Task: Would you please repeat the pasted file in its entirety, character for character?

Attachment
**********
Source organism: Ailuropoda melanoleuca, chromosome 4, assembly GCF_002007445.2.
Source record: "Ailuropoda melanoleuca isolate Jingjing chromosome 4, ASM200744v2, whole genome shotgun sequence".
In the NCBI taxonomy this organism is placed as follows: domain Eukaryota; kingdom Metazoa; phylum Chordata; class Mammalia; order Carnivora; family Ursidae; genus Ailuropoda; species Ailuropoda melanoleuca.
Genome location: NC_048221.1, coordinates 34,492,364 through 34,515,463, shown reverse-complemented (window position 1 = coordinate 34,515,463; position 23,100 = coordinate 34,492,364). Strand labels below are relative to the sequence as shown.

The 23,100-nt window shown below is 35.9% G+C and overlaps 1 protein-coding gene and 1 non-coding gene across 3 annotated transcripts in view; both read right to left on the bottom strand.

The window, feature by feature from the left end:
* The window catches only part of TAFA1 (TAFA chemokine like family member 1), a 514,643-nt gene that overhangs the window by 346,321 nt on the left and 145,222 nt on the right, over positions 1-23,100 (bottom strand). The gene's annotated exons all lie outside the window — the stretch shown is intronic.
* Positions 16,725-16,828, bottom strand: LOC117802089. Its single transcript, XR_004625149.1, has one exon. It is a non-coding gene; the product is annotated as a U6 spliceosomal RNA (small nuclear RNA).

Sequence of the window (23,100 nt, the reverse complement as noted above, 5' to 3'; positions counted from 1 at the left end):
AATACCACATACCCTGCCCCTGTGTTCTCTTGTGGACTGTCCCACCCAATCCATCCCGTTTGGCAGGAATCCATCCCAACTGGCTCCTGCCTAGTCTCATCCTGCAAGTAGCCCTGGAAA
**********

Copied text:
Source organism: Ailuropoda melanoleuca, chromosome 4, assembly GCF_002007445.2.
Source record: "Ailuropoda melanoleuca isolate Jingjing chromosome 4, ASM200744v2, whole genome shotgun sequence".
In the NCBI taxonomy this organism is placed as follows: domain Eukaryota; kingdom Metazoa; phylum Chordata; class Mammalia; order Carnivora; family Ursidae; genus Ailuropoda; species Ailuropoda melanoleuca.
Genome location: NC_048221.1, coordinates 34,492,364 through 34,515,463, shown reverse-complemented (window position 1 = coordinate 34,515,463; position 23,100 = coordinate 34,492,364). Strand labels below are relative to the sequence as shown.

The 23,100-nt window shown below is 35.9% G+C and overlaps 1 protein-coding gene and 1 non-coding gene across 3 annotated transcripts in view; both read right to left on the bottom strand.

The window, feature by feature from the left end:
* The window catches only part of TAFA1 (TAFA chemokine like family member 1), a 514,643-nt gene that overhangs the window by 346,321 nt on the left and 145,222 nt on the right, over positions 1-23,100 (bottom strand). The gene's annotated exons all lie outside the window — the stretch shown is intronic.
* Positions 16,725-16,828, bottom strand: LOC117802089. Its single transcript, XR_004625149.1, has one exon. It is a non-coding gene; the product is annotated as a U6 spliceosomal RNA (small nuclear RNA).

Sequence of the window (23,100 nt, the reverse complement as noted above, 5' to 3'; positions counted from 1 at the left end):
AATACCACATACCCTGCCCCTGTGTTCTCTTGTGGACTGTCCCACCCAATCCATCCCGTTTGGCAGGAATCCATCCCAACTGGCTCCTGCCTAGTCTCATCCTGCAAGTAGCCCTGGAAA